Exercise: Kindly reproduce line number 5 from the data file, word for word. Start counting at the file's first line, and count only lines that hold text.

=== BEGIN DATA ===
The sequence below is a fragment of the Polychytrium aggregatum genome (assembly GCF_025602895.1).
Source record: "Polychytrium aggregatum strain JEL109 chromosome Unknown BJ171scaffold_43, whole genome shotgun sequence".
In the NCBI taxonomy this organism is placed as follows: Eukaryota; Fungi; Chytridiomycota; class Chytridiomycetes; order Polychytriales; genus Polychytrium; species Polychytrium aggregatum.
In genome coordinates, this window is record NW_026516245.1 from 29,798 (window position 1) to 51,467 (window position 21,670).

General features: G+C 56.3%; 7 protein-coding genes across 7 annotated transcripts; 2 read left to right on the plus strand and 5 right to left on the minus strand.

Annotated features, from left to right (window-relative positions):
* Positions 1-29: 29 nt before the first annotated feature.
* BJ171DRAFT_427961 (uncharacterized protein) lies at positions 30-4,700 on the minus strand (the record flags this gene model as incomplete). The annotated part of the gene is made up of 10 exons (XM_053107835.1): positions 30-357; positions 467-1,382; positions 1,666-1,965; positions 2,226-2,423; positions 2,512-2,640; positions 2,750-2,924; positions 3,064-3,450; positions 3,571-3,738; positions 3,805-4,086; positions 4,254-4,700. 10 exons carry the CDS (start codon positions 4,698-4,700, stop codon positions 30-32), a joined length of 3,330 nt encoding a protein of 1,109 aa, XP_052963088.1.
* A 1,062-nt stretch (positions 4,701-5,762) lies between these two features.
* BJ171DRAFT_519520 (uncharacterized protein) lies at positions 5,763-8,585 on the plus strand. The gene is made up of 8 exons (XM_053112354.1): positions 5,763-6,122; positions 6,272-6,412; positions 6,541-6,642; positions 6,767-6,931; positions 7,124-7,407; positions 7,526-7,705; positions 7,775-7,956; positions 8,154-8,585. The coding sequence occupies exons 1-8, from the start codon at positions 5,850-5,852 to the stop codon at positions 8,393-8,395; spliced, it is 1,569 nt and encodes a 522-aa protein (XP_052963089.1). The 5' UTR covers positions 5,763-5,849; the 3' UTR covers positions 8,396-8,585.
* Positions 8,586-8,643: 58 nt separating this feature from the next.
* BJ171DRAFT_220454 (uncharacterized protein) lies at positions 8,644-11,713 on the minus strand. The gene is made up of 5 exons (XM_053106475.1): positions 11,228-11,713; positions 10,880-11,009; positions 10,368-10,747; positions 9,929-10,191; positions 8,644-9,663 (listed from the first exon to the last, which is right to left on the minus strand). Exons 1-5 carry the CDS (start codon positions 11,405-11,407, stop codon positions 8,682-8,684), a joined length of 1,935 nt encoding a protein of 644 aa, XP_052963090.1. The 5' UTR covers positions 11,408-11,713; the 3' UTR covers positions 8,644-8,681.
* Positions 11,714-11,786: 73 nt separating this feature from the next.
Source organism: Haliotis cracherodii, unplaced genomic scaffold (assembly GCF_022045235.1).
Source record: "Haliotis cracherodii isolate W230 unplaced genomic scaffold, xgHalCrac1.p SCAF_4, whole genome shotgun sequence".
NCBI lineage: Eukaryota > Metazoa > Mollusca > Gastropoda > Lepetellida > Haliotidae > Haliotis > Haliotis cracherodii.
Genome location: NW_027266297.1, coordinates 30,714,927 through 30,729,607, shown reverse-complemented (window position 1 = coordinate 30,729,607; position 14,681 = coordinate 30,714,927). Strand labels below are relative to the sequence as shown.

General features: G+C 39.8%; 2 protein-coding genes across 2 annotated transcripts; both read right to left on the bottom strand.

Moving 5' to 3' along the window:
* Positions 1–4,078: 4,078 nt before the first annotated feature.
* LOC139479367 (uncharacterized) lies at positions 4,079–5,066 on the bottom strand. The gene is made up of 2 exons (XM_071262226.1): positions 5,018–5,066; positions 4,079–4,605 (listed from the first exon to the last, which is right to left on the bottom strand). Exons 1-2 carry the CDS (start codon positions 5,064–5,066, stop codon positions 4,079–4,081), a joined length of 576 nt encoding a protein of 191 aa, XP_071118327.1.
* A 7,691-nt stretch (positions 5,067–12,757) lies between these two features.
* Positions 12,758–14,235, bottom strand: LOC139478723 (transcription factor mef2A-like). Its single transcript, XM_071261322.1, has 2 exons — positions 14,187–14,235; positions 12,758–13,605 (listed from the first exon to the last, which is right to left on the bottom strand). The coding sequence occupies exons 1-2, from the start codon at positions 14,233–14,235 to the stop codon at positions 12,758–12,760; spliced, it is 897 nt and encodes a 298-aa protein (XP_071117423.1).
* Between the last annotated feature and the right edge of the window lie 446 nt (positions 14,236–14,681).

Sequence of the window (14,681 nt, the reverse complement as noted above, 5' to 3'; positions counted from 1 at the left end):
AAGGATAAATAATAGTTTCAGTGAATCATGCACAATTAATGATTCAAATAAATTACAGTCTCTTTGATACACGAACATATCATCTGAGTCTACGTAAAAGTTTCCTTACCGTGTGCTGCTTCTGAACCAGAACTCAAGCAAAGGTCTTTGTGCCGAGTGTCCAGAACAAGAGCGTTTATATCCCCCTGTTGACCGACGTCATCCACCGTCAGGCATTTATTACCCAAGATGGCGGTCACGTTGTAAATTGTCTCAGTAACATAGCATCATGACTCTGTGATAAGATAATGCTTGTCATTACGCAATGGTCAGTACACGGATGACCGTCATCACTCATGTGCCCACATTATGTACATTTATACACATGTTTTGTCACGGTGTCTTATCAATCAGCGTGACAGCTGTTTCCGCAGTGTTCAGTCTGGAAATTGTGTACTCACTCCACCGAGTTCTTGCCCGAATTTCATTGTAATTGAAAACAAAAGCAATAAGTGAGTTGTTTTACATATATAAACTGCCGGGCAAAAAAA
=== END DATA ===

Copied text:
General features: G+C 56.3%; 7 protein-coding genes across 7 annotated transcripts; 2 read left to right on the plus strand and 5 right to left on the minus strand.